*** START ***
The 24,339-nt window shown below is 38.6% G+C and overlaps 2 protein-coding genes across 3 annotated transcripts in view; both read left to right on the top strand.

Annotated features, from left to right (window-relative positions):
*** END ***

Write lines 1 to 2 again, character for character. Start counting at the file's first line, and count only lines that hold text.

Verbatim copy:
The 24,339-nt window shown below is 38.6% G+C and overlaps 2 protein-coding genes across 3 annotated transcripts in view; both read left to right on the top strand.

Annotated features, from left to right (window-relative positions):